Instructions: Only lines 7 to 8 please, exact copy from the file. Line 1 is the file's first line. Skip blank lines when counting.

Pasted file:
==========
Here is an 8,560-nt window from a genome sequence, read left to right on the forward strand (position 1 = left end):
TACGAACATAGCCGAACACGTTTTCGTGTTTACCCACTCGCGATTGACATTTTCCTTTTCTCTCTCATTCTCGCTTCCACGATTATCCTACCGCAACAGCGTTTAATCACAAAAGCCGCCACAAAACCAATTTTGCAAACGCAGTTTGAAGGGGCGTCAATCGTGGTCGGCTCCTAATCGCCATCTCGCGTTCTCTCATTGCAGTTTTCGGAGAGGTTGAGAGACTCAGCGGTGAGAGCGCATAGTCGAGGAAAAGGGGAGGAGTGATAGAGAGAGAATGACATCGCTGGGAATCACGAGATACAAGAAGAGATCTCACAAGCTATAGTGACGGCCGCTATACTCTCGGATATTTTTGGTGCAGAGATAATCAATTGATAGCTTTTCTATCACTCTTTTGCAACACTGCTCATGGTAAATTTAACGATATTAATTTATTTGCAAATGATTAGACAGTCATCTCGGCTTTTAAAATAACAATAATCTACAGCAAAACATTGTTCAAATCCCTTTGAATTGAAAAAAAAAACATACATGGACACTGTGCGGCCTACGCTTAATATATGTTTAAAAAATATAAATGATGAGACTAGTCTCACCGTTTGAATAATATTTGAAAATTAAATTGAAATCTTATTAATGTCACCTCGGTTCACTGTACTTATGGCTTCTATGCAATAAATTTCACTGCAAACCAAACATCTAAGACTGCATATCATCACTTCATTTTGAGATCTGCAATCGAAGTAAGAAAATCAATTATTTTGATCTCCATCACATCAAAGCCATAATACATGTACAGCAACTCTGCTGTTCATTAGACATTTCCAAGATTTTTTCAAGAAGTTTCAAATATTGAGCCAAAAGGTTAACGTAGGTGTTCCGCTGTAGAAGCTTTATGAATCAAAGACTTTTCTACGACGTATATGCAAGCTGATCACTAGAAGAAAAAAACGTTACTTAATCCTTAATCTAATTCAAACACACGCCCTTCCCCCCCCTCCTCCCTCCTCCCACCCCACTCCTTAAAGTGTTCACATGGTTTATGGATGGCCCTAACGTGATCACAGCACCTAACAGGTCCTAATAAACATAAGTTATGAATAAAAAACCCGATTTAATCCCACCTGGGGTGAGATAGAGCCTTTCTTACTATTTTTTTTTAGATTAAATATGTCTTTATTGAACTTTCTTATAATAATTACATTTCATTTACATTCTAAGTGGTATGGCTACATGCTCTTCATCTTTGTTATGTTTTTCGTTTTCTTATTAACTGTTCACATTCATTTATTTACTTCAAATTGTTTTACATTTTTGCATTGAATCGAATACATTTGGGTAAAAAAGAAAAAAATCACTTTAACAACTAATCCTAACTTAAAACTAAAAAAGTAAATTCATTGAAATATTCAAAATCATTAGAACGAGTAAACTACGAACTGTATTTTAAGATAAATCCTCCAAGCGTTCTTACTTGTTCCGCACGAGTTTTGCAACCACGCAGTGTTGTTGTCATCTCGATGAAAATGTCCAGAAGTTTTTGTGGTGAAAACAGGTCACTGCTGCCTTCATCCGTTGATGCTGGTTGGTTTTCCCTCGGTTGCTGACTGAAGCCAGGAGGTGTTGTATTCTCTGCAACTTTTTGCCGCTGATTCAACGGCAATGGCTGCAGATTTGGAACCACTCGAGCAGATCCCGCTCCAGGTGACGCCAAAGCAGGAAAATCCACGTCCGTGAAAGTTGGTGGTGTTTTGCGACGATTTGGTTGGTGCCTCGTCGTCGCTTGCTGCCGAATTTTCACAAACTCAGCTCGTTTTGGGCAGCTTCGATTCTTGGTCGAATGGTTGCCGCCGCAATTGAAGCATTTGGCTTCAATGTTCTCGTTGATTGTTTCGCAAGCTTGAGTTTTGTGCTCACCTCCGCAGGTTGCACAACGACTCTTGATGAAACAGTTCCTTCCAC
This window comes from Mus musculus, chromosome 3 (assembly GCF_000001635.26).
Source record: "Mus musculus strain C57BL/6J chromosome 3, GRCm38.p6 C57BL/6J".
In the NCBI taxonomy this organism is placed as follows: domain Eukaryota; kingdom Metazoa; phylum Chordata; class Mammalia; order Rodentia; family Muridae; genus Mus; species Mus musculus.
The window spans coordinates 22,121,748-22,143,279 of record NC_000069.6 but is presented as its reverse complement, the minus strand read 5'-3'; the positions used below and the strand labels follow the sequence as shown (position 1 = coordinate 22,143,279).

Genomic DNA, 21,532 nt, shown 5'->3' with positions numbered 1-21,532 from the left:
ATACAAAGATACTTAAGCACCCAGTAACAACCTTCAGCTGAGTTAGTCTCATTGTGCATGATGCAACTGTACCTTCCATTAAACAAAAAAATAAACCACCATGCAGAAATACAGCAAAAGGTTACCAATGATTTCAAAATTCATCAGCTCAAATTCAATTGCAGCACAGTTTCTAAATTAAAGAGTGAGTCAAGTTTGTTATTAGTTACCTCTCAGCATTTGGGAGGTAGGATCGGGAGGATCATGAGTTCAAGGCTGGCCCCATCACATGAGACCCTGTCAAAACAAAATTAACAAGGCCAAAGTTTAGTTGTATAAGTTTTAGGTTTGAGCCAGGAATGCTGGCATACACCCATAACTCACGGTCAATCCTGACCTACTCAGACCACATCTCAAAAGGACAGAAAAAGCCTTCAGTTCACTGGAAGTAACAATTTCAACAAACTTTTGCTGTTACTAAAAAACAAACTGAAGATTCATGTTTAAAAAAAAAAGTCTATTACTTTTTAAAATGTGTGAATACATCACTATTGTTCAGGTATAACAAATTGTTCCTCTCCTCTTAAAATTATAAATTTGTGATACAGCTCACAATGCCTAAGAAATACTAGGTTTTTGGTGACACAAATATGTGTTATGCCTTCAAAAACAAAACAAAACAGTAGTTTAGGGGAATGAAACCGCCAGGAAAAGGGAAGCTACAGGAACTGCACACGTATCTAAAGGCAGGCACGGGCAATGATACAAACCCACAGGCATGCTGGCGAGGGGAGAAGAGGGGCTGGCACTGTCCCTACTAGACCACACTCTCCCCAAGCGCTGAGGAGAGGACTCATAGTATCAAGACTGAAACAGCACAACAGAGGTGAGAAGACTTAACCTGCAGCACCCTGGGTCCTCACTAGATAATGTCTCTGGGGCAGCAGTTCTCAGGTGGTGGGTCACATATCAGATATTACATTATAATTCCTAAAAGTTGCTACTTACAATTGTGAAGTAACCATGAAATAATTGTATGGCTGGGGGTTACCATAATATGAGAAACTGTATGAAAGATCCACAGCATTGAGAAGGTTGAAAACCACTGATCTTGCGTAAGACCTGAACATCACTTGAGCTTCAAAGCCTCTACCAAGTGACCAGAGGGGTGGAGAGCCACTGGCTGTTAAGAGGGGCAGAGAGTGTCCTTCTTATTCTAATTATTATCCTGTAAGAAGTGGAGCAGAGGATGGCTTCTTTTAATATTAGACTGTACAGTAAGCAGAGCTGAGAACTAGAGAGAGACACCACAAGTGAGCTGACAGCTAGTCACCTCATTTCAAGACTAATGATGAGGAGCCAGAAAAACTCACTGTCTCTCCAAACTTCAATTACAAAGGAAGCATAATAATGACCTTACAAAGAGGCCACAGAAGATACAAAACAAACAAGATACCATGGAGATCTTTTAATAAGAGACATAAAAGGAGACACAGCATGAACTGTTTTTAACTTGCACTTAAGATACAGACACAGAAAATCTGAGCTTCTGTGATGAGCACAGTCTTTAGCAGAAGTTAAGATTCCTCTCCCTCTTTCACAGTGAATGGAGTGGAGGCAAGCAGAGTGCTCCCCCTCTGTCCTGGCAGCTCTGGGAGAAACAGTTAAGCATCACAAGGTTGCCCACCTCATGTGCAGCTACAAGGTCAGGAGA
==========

Genomic DNA, 21,532 nt, shown 5'->3' with positions numbered 1-21,532 from the left:
ATACAAAGATACTTAAGCACCCAGTAACAACCTTCAGCTGAGTTAGTCTCATTGTGCATGATGCAACTGTACCTTCCATTAAACAAAAAAATAAACCACCATGCAGAAATACAGCAAAAGGTTACCAATGATTTCAAAATTCATCAGCTCAAATTCAATTGCAGCACAGTTTCTAAATTAAAGAGTGAGTCAAGTTTGTTATTAGTTACCTCTCAGCATTTGGGAGGTAGGATCGGGAGGATCATGAGTTCAAGGCTGGCCCCATCACATGAGACCCTGTCAAAACAAAATTAACAAGGCCAAAGTTTAGTTGTATAAGTTTTAGGTTTGAGCCAGGAATGCTGGCATACACCCATAACTCACGGTCAATCCTGACCTACTCAGACCACATCTCAAAAGGACAGAAAAAGCCTTCAGTTCACTGGAAGTAACAATTTCAACAAACTTTTGCTGTTACTAAAAAACAAACTGAAGATTCATGTTTAAAAAAAAAAGTCTATTACTTTTTAAAATGTGTGAATACATCACTATTGTTCAGGTATAACAAATTGTTCCTCTCCTCTTAAAATTATAAATTTGTGATACAGCTCACAATGCCTAAGAAATACTAGGTTTTTGGTGACACAAATATGTGTTATGCCTTCAAAAACAAAACAAAACAGTAGTTTAGGGGAATGAAACCGCCAGGAAAAGGGAAGCTACAGGAACTGCACACGTATCTAAAGGCAGGCACGGGCAATGATACAAACCCACAGGCATGCTGGCGAGGGGAGAAGAGGGGCTGGCACTGTCCCTACTAGACCACACTCTCCCCAAGCGCTGAGGAGAGGACTCATAGTATCAAGACTGAAACAGCACAACAGAGGTGAGAAGACTTAACCTGCAGCACCCTGGGTCCTCACTAGATAATGTCTCTGGGGCAGCAGTTCTCAGGTGGTGGGTCACATATCAGATATTACATTATAATTCCTAAAAGTTGCTACTTACAATTGTGAAGTAACCATGAAATAATTGTATGGCTGGGGGTTACCATAATATGAGAAACTGTATGAAAGATCCACAGCATTGAGAAGGTTGAAAACCACTGATCTTGCGTAAGACCTGAACATCACTTGAGCTTCAAAGCCTCTACCAAGTGACCAGAGGGGTGGAGAGCCACTGGCTGTTAAGAGGGGCAGAGAGTGTCCTTCTTATTCTAATTATTATCCTGTAAGAAGTGGAGCAGAGGATGGCTTCTTTTAATATTAGACTGTACAGTAAGCAGAGCTGAGAACTAGAGAGAGACACCACAAGTGAGCTGACAGCTAGTCACCTCATTTCAAGACTAATGATGAGGAGCCAGAAAAACTCACTGTCTCTCCAAACTTCAATTACAAAGGAAGCATAATAATGACCTTACAAAGAGGCCACAGAAGATACAAAACAAACAAGATACCATGGAGATCTTTTAATAAGAGACATAAAAGGAGACACAGCATGAACTGTTTTTAACTTGCACTTAAGATACAGACACAGAAAATCTGAGCTTCTGTGATGAGCACAGTCTTTAGCAGAAGTTAAGATTCCTCTCCCTCTTTCACAGTGAATGGAGTGGAGGCAAGCAGAGTGCTCCCCCTCTGTCCTGGCAGCTCTGGGAGAAACAGTTAAGCATCACAAGGTTGCCCACCTCATGTGCAGCTACAAGGTCAGGAGA